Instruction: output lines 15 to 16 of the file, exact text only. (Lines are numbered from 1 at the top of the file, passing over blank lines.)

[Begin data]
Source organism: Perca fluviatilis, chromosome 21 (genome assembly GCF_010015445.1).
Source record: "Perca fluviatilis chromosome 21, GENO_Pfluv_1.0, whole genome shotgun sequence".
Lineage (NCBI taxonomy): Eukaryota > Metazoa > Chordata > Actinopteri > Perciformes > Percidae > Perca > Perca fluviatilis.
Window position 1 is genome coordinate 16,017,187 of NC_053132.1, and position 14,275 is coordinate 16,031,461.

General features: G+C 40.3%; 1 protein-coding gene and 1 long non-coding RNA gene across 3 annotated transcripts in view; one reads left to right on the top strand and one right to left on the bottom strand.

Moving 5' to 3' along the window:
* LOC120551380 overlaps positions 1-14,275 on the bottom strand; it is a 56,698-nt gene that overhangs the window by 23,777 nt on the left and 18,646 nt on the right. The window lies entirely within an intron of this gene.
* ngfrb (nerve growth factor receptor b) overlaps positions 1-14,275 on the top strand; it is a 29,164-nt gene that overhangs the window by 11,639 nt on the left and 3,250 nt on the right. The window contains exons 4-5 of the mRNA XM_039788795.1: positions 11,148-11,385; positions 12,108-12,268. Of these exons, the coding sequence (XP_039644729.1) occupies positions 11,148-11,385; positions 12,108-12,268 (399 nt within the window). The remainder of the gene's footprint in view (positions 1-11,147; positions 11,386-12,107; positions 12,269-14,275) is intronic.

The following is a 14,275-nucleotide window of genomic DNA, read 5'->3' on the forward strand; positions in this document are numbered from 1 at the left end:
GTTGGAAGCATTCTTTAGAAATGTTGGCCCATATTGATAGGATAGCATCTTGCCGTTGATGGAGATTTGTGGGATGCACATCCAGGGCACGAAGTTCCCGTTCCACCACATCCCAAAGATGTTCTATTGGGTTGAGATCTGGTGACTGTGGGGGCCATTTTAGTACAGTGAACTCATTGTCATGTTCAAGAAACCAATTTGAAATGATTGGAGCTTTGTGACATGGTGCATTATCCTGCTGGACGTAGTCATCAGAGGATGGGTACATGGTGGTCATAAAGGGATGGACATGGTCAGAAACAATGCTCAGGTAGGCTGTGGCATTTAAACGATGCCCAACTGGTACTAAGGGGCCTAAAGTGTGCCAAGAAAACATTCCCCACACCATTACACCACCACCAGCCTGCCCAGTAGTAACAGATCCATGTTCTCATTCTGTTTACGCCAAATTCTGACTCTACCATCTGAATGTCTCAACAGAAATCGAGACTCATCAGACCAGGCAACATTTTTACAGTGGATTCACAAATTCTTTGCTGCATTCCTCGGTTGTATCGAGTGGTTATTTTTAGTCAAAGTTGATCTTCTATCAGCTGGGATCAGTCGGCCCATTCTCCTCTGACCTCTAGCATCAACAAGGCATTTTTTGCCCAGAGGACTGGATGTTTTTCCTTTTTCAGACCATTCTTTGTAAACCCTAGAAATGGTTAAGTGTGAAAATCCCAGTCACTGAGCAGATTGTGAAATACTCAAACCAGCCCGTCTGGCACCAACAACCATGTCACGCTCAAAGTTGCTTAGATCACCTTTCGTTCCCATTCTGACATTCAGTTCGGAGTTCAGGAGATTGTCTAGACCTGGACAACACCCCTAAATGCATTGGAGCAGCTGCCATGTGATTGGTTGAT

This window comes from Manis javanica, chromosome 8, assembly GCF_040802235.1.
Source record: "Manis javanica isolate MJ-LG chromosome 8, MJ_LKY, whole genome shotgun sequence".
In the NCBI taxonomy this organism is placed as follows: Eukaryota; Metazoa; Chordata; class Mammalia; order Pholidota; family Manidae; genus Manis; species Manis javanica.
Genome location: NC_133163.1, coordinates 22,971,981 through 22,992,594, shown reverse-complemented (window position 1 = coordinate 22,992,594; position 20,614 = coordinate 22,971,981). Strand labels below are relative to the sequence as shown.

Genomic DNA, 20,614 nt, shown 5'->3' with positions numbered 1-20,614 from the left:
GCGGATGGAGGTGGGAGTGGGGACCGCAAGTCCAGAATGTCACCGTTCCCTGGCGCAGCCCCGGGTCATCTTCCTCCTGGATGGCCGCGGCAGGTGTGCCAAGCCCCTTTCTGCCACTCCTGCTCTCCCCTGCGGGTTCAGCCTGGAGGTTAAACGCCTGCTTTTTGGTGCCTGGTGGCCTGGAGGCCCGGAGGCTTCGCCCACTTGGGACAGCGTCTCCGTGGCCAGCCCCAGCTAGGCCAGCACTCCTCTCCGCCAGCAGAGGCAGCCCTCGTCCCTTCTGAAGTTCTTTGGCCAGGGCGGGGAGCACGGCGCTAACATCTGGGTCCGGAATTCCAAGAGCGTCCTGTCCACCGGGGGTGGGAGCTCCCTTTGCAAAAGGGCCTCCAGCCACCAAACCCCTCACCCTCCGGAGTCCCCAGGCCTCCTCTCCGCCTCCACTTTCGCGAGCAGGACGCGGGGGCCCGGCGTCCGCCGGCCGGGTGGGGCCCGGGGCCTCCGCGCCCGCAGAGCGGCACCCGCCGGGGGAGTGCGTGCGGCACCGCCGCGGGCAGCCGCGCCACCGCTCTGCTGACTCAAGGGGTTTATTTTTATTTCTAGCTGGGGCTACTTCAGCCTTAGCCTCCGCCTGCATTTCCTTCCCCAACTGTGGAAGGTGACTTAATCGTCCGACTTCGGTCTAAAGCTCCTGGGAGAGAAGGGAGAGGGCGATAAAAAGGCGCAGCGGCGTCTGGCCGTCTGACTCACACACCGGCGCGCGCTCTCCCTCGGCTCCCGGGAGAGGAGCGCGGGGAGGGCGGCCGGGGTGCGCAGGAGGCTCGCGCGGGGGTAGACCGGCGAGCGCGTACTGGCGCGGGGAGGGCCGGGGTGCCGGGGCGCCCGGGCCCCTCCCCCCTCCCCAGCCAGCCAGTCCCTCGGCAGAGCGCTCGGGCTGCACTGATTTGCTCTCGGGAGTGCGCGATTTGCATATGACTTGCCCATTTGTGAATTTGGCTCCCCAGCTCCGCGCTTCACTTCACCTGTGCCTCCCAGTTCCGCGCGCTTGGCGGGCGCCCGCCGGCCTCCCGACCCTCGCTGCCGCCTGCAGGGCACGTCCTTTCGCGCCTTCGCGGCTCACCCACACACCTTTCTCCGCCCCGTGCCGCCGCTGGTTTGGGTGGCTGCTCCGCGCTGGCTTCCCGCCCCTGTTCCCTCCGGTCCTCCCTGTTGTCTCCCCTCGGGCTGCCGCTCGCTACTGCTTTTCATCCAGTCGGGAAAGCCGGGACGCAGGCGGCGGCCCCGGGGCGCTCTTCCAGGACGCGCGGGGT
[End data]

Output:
Genomic DNA, 20,614 nt, shown 5'->3' with positions numbered 1-20,614 from the left:
GCGGATGGAGGTGGGAGTGGGGACCGCAAGTCCAGAATGTCACCGTTCCCTGGCGCAGCCCCGGGTCATCTTCCTCCTGGATGGCCGCGGCAGGTGTGCCAAGCCCCTTTCTGCCACTCCTGCTCTCCCCTGCGGGTTCAGCCTGGAGGTTAAACGCCTGCTTTTTGGTGCCTGGTGGCCTGGAGGCCCGGAGGCTTCGCCCACTTGGGACAGCGTCTCCGTGGCCAGCCCCAGCTAGGCCAGCACTCCTCTCCGCCAGCAGAGGCAGCCCTCGTCCCTTCTGAAGTTCTTTGGCCAGGGCGGGGAGCACGGCGCTAACATCTGGGTCCGGAATTCCAAGAGCGTCCTGTCCACCGGGGGTGGGAGCTCCCTTTGCAAAAGGGCCTCCAGCCACCAAACCCCTCACCCTCCGGAGTCCCCAGGCCTCCTCTCCGCCTCCACTTTCGCGAGCAGGACGCGGGGGCCCGGCGTCCGCCGGCCGGGTGGGGCCCGGGGCCTCCGCGCCCGCAGAGCGGCACCCGCCGGGGGAGTGCGTGCGGCACCGCCGCGGGCAGCCGCGCCACCGCTCTGCTGACTCAAGGGGTTTATTTTTATTTCTAGCTGGGGCTACTTCAGCCTTAGCCTCCGCCTGCATTTCCTTCCCCAACTGTGGAAGGTGACTTAATCGTCCGACTTCGGTCTAAAGCTCCTGGGAGAGAAGGGAGAGGGCGATAAAAAGGCGCAGCGGCGTCTGGCCGTCTGACTCACACACCGGCGCGCGCTCTCCCTCGGCTCCCGGGAGAGGAGCGCGGGGAGGGCGGCCGGGGTGCGCAGGAGGCTCGCGCGGGGGTAGACCGGCGAGCGCGTACTGGCGCGGGGAGGGCCGGGGTGCCGGGGCGCCCGGGCCCCTCCCCCCTCCCCAGCCAGCCAGTCCCTCGGCAGAGCGCTCGGGCTGCACTGATTTGCTCTCGGGAGTGCGCGATTTGCATATGACTTGCCCATTTGTGAATTTGGCTCCCCAGCTCCGCGCTTCACTTCACCTGTGCCTCCCAGTTCCGCGCGCTTGGCGGGCGCCCGCCGGCCTCCCGACCCTCGCTGCCGCCTGCAGGGCACGTCCTTTCGCGCCTTCGCGGCTCACCCACACACCTTTCTCCGCCCCGTGCCGCCGCTGGTTTGGGTGGCTGCTCCGCGCTGGCTTCCCGCCCCTGTTCCCTCCGGTCCTCCCTGTTGTCTCCCCTCGGGCTGCCGCTCGCTACTGCTTTTCATCCAGTCGGGAAAGCCGGGACGCAGGCGGCGGCCCCGGGGCGCTCTTCCAGGACGCGCGGGGT